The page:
The city’s snow emergency website was unavailable for a while on Wednesday, due to heavy traffic. Perhaps people were trying to buy towing insurance. OK, the system has some glitches, but it’ll work fine eventually:
Bronze plan: Covers the towing charge, which is $168. Deductible: $169.
Silver: Cars parked before the plows came through now defined as a “pre-existing condition.”
Gold: Children up to age 26 who live in another city are covered, should they be towed for any reason during a snow emergency where the policyholder lives.
Platinum: Cab ride to the impound lot is covered, if you use a particular provider network; you cannot submit a bill for two gallons of gas because a friend drove you. Hint: If the driver’s phone number isn’t printed on the side of the phone book you never use unless you’re arranging a cab to the airport, it’s not in the network.
Because this is Minneapolis, the momentary website snafu was a minor event. I got a tweet about the crisis. I got a phone call about it. I’m surprised a pigeon didn’t land on my shoulder with parking instructions rolled around one leg.
You have to live in other cities for a while to realize how good we have it; if this had happened in Washington, D.C., when I lived there, they would have sent out postcards announcing the event two weeks late, with postage due.
Here, I imagine a control center where two uniformed guards march into Command Central, present the data to the Chief of the Office of Inordinate Snowfall, who nods grimly and flips open a concealed panel with a red button. The guards insert their keys and turn them on the count of three, the button is depressed and every phone in town rings simultaneously to tell you we just got a lot of snow.
But is it really an emergency? Seems overwrought, no? I could understand “Biblical Inundation of Poisonous Toad Emergency” or “Unexpected Volcano Emergency,” but lots of snow is not an emergency, and it makes us look like wimps. It’s a Snow Inconvenience.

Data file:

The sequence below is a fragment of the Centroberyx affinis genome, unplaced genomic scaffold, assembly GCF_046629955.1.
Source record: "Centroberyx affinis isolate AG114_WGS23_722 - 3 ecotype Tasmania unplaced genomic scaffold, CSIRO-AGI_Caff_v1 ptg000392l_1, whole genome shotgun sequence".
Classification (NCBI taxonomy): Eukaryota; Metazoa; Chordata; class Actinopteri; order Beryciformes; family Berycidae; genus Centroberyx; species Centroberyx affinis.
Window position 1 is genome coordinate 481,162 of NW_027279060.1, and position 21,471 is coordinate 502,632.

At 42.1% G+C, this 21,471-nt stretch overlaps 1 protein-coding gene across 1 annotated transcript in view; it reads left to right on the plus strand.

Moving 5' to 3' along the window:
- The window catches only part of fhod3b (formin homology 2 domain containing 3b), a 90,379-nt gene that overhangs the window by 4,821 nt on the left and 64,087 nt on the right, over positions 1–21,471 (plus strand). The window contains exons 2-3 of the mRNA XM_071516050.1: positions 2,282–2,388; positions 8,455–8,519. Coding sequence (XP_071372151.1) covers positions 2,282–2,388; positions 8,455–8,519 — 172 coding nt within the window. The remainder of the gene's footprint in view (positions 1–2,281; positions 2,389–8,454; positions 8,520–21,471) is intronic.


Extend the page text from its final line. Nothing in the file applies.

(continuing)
Or, more accurately, the Carnival of Plowing and Towing. Every year I give the instructions for newcomers to avoid, but they bear repeating. So:
What do I do when there’s a snow emergency? Certain streets have signs with a plow logo, indicating that massive, terrifying machinery will barrel through, blade down, scraping a trench that tosses aside all objects with pitiless indifference. If you don’t see the sign, that’s because A) someone slid into it and knocked it down because they were driving like a fool who believed that several tons of metal and plastic has the stopping ability of a cartoon Road Runner, or B) the snow is covering up the sign.
So why aren’t the signs heated? In the future, signs will contain solar collectors that store energy throughout the year, and you will be able to activate the melting element by tweeting #snosign to the city’s Twitter account, which will use GPS to determine your location. Of course, you could kick the pole, but then we wouldn’t make the top 10 list of “Cities that Use Social Media to Integrate Dynamic Signage,” and the twenty-somethings wouldn’t move here.
If a street has a blue street sign, it’s a snow emergency route. Green or brown signs mean it is not a snow emergency street. Here’s a handy little trick to remember the rules:
If the sign be green, your spot is keen. If the sign be brown, park in the town. If the sign be blue, please proceed to the impound lot at 51 Colfax Av. N. with proof of insurance, title, license plate number and photo ID.
Repeat it enough times; it’ll sink in.
It’s confusing! Yes. But there are rules. On the first day of a snow emergency, park on the lawn. Day two, park on the odd, or “peculiar,” side. On the other day, park on the even, or “level,” side. On the third day — and this is important — park on BOTH SIDES. On the fourth day, park in the airport ramp and fly to Arizona.
Whatever you do, take time to appreciate the beauty of the season. On Wednesday, when the snow was falling, I swear I heard the tornado sirens. You’re startled and think, “I must park the car in the northwest corner of the basement!”
Why use the sirens to announce a snow emergency? But then I thought: They’re loudspeakers. Why not have a loud voice shout, “Snow Emergency Is in Effect.”
But some people would hear “ ’S no emergency,” I suppose. Which is true. It’s what we have here.
When it’s 12 below and you have to go out, it’s not a FLESH DISASTER. You wear gloves. Snow falls. You move your car.
The beauty of the first good Minnesota snowfall in December is a reminder that we get the real thing for the holidays, a world dipped in frosting and sprinkled with the winking glint of ice when the sun returns and lights up this wonderland. I declare it a gift!
Says the man with a garage.
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